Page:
Microplastics in Soil
In general, microplastics (MPs) are all polymeric particles less than 5 mm in size, classified according to their particle size as small (<1 mm), medium (between 1 and 3 mm), and large (between 3 and 5 mm). Their size is important as plastic materials can be absorbed by the cells of living beings depending on the dimensions.
Microplastics are pollutants that are of great concern which can be found both in aqueous environments and in terrestrial soil. The UN has dedicated World Environment Day 2023 precisely to finding solutions for these pollutants.
MPs can be classified into:
- Primary microplastics, which are polymeric particles of manufactured origin with a small size that are discharged directly into the environment.
- Secondary microplastics, or particles formed by the degradation of larger plastic objects such as bags, containers, fabrics, and so on.
The presence of microplastics has been widely detected in aquatic ecosystems and the oceans, but their appearance in agricultural and crop soil is also concerning, and they come from sources as diverse as: polymeric plastic films for the mulching process or covering crops to protect them and control irrigation, made with polyethylene, although more and more biodegradable polymers are used; plastics from municipal waste and sewage sludge; or plastic-coated fertilizers, among others.
Currently, there is no standard procedure or protocol for assessing and quantifying the presence of MPs in soil.
Methodology for analysing microplastics in soil
Within this context, the Materials Engineering (GEMAT) Group’s Science Laboratory at IQS has recently worked on a study to establish an analytical methodology to detect the presence of microplastics in sediment and soil samples and characterize them. The study has been conducted in collaboration with the Enzymology and Bioremediation of Soil and Organic Waste Group from the CEBAS – CSIC Segura Centre of Edaphology and Applied Biology in Murcia.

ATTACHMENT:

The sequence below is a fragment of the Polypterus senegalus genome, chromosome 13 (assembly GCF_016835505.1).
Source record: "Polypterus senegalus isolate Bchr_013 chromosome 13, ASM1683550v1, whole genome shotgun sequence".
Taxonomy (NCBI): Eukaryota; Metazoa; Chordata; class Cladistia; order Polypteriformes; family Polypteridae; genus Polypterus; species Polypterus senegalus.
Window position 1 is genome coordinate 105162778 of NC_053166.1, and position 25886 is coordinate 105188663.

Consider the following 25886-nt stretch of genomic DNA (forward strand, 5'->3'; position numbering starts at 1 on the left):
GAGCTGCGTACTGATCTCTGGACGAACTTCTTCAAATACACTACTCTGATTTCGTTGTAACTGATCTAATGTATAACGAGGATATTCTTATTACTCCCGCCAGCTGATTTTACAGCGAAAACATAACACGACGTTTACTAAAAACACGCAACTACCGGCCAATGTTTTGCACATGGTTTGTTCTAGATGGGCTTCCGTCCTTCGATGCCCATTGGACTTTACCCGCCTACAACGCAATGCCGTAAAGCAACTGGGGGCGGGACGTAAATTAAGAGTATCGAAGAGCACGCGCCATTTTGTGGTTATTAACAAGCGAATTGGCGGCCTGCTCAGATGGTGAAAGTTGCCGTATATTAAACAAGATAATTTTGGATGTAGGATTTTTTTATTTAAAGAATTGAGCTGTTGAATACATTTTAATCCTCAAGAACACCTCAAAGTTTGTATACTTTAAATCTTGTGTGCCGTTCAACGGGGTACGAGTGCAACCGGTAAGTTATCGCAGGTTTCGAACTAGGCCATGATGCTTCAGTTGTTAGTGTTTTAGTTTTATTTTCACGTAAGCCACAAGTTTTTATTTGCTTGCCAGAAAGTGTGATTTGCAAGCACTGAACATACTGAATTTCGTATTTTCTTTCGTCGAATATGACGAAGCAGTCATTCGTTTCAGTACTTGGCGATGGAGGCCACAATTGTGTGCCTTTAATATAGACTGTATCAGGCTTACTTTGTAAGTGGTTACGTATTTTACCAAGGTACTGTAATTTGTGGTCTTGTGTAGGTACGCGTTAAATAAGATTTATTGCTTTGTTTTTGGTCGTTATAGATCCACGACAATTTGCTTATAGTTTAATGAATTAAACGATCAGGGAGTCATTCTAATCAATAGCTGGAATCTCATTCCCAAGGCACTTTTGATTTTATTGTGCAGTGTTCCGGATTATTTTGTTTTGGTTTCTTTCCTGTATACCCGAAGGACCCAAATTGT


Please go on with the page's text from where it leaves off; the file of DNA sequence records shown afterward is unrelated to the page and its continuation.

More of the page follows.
One of the challenges presented by this type of determination is the presence of high amounts of organic matter present in agricultural soil, which carry significant amounts of plastic materials in the digestion processes of the samples. This type of matter can interfere with determining the presence of microplastics. Although there are methodologies for treating samples by the wet route (in order to destroy this organic matter), it cannot be ensured that the treatments applied do not affect the possible MPs present in the samples, nor that all MPs respond in the same way.
For this reason, and to minimize the manipulation of the samples which can lead to losses of the MPs that are present, a methodology has been developed that starts with sieving the samples to separate the different granulometries that are present, then performing both a morphological and an infrared (IR spectroscopy) analysis of them. This is a more labour-intensive methodology, but if it ensures that representative samples are available it offers much more reliable results.
The morphology of the detected MPs has been analysed using a ZEISS Stemi 508 microscope, while their chemical characterization by microscopy coupled to IR spectroscopy has been carried out with the Thermo SCIENTIFIC NICOLET IN10 MX/diamond cell/MCT detector instrument. This system allows the characterization of particles up to 15 microns in size. For smaller particles, complementary techniques such as microscopy coupled to RAMAN spectroscopy must be used, which is also available in the GEMAT group’s laboratories.
Using the methodology described above, it has been possible to successfully demonstrate the presence of microplastics in certain samples that formed part of the study carried out.